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Allan's Off-Road Riding Tips - Riding Position

Written by: Allan L
Photos by: Jen Allan

About the Author: Allan has worked as an instructor/guide for Trail Tours and Dirt Bike School in the Ganaraska Forest for the last 12 years and has introduced more than 5000 people to the sport. He holds a Bachelor’s Degree in Education and lives in Peterborough Ontario.

Off-Road Riding Tips - Riding Position

When people get hurt riding a dirt bike it is usually due to a general misunderstanding of basic riding technique. In my time training beginning to advanced riders my students have all benefitted from training and sometimes re-training in the fundamentals. For my first column I would like to take a closer look at the foundation from which we all ride- the sitting attack position.

One of the most common mistakes people make when sitting on a dirt bike is sitting on the back of the bike, i.e. the rear portion of the seat. This is poor technique because the bike will inherently be more difficult to control, for example, the bike will not turn as well because all your weight is on the back of the bike and it will want to go in a straight line.

We want to sit at the low point in the seat (where my hands are in the picture) so that we are in balance with the bike. This is the balance point of the bike and you will be able to more effectively control the bike from this position.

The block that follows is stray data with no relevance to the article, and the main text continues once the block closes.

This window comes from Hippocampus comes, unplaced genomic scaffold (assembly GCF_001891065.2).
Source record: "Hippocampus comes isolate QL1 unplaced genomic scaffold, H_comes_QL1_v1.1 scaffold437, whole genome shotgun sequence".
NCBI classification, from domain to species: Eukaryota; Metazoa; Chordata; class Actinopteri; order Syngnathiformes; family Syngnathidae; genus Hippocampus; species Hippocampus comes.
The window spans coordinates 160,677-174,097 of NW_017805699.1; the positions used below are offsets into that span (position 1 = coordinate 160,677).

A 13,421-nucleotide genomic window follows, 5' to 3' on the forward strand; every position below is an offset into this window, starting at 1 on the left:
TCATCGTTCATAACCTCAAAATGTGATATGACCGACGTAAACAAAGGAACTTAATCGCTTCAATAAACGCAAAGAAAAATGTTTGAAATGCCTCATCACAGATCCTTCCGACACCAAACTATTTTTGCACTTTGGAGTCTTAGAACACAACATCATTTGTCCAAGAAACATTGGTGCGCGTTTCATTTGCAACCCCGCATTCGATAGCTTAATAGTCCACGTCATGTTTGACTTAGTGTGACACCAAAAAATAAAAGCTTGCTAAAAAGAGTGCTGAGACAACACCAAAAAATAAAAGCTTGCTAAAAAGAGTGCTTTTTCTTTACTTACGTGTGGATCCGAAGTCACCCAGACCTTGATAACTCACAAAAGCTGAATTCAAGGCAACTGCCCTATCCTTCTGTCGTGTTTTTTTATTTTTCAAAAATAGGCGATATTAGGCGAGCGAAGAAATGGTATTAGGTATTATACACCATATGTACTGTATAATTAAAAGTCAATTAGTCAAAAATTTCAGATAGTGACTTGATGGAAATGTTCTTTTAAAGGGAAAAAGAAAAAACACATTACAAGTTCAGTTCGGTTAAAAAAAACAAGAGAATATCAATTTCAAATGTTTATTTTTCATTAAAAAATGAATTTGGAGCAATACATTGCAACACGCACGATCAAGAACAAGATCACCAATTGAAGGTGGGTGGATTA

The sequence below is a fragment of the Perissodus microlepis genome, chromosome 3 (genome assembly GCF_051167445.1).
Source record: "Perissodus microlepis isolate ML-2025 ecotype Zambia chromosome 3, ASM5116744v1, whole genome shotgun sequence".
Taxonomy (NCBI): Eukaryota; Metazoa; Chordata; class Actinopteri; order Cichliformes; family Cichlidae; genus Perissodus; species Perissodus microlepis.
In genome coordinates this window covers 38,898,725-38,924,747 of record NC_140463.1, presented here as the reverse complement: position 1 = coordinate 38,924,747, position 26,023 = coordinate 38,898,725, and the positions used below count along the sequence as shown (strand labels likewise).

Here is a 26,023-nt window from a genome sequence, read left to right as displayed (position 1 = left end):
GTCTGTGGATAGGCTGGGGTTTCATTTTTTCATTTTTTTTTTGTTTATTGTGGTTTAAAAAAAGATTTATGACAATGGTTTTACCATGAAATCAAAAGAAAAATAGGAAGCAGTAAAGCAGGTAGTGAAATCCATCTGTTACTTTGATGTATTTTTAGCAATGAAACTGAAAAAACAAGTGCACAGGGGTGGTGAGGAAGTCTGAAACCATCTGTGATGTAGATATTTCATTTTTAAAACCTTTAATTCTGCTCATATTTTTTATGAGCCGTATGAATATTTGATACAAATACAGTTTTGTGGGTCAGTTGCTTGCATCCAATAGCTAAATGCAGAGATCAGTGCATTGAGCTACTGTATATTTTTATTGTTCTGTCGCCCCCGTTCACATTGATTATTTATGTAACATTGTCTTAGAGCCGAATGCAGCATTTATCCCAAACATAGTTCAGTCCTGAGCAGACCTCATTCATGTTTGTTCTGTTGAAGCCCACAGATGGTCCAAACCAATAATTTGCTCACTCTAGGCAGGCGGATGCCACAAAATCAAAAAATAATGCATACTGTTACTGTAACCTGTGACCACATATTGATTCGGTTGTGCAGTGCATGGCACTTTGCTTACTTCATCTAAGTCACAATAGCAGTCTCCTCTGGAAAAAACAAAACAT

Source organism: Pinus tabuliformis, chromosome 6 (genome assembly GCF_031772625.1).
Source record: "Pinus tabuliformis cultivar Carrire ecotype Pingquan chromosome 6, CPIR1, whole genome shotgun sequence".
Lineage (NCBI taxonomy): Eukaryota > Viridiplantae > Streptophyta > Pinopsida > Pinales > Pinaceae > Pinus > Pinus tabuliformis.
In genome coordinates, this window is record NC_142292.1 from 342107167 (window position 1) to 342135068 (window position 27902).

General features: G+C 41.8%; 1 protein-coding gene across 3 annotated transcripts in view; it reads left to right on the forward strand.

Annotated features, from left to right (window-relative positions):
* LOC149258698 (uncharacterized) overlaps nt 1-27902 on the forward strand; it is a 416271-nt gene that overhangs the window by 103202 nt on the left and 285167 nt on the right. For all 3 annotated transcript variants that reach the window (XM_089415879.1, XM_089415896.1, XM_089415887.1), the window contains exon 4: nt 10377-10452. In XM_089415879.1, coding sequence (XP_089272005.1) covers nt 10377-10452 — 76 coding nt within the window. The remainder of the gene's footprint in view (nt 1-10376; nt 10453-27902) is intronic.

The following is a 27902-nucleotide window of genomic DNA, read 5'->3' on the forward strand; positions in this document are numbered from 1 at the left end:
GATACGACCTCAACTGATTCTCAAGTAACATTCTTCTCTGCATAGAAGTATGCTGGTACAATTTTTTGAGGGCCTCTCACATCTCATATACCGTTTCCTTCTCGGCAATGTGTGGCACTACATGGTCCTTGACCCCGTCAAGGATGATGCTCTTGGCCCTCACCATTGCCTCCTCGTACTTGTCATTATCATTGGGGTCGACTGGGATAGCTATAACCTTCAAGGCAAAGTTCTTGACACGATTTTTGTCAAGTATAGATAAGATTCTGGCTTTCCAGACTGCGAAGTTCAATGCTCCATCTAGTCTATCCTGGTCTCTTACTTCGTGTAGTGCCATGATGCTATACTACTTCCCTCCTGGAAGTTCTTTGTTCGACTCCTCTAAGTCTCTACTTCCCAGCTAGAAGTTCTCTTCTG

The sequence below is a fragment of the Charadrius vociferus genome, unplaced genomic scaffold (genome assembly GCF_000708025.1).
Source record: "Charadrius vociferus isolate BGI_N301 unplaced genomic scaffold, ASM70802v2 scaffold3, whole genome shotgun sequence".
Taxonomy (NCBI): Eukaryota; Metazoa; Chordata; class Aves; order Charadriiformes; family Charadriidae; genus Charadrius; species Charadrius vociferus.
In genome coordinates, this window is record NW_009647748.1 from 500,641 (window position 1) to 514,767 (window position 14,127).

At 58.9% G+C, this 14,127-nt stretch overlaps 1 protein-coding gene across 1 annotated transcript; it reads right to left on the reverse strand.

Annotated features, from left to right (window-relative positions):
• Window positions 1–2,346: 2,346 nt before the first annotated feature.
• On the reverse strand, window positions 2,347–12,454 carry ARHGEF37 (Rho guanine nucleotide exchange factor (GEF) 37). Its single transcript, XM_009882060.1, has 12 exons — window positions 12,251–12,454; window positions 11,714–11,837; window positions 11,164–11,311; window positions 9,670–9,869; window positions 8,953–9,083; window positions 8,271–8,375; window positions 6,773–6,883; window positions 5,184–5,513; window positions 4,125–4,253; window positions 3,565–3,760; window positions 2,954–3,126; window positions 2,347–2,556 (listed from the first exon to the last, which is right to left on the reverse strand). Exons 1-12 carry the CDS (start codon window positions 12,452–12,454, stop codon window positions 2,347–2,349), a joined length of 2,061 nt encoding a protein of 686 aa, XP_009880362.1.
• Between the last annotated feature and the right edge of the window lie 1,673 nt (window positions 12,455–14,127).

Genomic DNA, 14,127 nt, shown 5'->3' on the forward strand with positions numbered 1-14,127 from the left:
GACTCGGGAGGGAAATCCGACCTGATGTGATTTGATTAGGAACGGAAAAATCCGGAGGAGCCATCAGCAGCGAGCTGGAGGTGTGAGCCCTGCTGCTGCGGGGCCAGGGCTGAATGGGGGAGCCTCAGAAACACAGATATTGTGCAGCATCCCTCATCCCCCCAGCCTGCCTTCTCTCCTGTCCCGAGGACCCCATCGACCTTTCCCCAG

Next, let's see what it looks like on the bike. Notice that I’m sitting in the middle of the bike, not crowding the tank, but nowhere near the rear portion of the seat either. My butt will never move backwards from this position when I am sitting on the bike. To move weight backwards, when going down a hill for example, I simply lean backwards.

Another benefit of sitting forward is that I am within easy reach of the hand controls; if I did happen to pop the clutch and opened the throttle at the same (as beginners tend to do) the bike is not as likely to get away from me.

If sitting too far back on the seat was the number one error in riding technique, riding with drooping toes is a close second. Frankly there is no good excuse to ride this way, it is just plain lazy, not to mention extremely dangerous.

In this picture we can see how NOT to position our feet when riding. Any time you are riding with your feet below the level of the foot pegs you are asking for trouble.

In the woods there are many different hazards that could catch you toe and possibly break your ankle, ranging from rocks, roots, and the most dangerous of all, stumps.

Here the foot is properly positioned, not only to protect my foot from hazards on the forest floor but to allow ease of use of the foot controls. Because I am sitting forward and my toes are up on the pegs, sliding my foot under the gear selector will be far easier, even with big clunky motocross boots.

Operating the rear brake is a simple matter as well. Simply bring your foot forward, hit the side of the engine, and gently press downwards with the side of your foot and you will never miss the rear brake again.

Once you are done with the rear brake be sure to return your foot to the proper toe up position in order to protect your foot and not accidently ride your rear brake until the next time you need it.

In Allan's next column we will take a closer look at the legs and arms and their role in the sitting attack position. Until then sit forward on that seat and for heaven’s sake keep your toes up on those pegs!